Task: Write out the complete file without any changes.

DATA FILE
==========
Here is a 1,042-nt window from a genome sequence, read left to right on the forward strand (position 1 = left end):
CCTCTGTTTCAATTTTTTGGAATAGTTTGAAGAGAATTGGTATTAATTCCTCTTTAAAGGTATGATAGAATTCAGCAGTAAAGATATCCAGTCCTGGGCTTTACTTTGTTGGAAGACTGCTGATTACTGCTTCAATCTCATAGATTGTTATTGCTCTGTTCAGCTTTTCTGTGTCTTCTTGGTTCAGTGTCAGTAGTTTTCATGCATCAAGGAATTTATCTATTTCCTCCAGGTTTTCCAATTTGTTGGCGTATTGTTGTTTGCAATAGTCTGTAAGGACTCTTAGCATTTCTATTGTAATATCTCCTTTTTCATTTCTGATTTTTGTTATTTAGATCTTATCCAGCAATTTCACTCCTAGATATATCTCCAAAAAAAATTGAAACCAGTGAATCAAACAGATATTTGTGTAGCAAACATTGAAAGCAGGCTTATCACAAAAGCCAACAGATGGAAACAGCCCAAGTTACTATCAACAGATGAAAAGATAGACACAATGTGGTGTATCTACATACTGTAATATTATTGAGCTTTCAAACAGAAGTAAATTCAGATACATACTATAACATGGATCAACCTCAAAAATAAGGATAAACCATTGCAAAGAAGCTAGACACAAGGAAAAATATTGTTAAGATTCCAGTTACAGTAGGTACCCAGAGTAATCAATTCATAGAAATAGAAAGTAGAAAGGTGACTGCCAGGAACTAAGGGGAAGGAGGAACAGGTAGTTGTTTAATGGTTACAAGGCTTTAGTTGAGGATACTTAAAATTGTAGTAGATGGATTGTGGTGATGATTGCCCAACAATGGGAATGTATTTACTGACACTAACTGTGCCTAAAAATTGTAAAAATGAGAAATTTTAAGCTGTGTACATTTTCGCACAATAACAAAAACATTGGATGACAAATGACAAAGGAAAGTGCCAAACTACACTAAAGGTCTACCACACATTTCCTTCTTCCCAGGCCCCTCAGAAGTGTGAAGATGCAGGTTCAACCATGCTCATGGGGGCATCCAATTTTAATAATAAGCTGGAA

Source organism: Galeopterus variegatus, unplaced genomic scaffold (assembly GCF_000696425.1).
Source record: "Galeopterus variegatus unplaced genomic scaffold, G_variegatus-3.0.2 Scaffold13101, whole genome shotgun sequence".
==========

Here is a 1,042-nt window from a genome sequence, read left to right on the forward strand (position 1 = left end):
CCTCTGTTTCAATTTTTTGGAATAGTTTGAAGAGAATTGGTATTAATTCCTCTTTAAAGGTATGATAGAATTCAGCAGTAAAGATATCCAGTCCTGGGCTTTACTTTGTTGGAAGACTGCTGATTACTGCTTCAATCTCATAGATTGTTATTGCTCTGTTCAGCTTTTCTGTGTCTTCTTGGTTCAGTGTCAGTAGTTTTCATGCATCAAGGAATTTATCTATTTCCTCCAGGTTTTCCAATTTGTTGGCGTATTGTTGTTTGCAATAGTCTGTAAGGACTCTTAGCATTTCTATTGTAATATCTCCTTTTTCATTTCTGATTTTTGTTATTTAGATCTTATCCAGCAATTTCACTCCTAGATATATCTCCAAAAAAAATTGAAACCAGTGAATCAAACAGATATTTGTGTAGCAAACATTGAAAGCAGGCTTATCACAAAAGCCAACAGATGGAAACAGCCCAAGTTACTATCAACAGATGAAAAGATAGACACAATGTGGTGTATCTACATACTGTAATATTATTGAGCTTTCAAACAGAAGTAAATTCAGATACATACTATAACATGGATCAACCTCAAAAATAAGGATAAACCATTGCAAAGAAGCTAGACACAAGGAAAAATATTGTTAAGATTCCAGTTACAGTAGGTACCCAGAGTAATCAATTCATAGAAATAGAAAGTAGAAAGGTGACTGCCAGGAACTAAGGGGAAGGAGGAACAGGTAGTTGTTTAATGGTTACAAGGCTTTAGTTGAGGATACTTAAAATTGTAGTAGATGGATTGTGGTGATGATTGCCCAACAATGGGAATGTATTTACTGACACTAACTGTGCCTAAAAATTGTAAAAATGAGAAATTTTAAGCTGTGTACATTTTCGCACAATAACAAAAACATTGGATGACAAATGACAAAGGAAAGTGCCAAACTACACTAAAGGTCTACCACACATTTCCTTCTTCCCAGGCCCCTCAGAAGTGTGAAGATGCAGGTTCAACCATGCTCATGGGGGCATCCAATTTTAATAATAAGCTGGAA

Source organism: Galeopterus variegatus, unplaced genomic scaffold (assembly GCF_000696425.1).
Source record: "Galeopterus variegatus unplaced genomic scaffold, G_variegatus-3.0.2 Scaffold13101, whole genome shotgun sequence".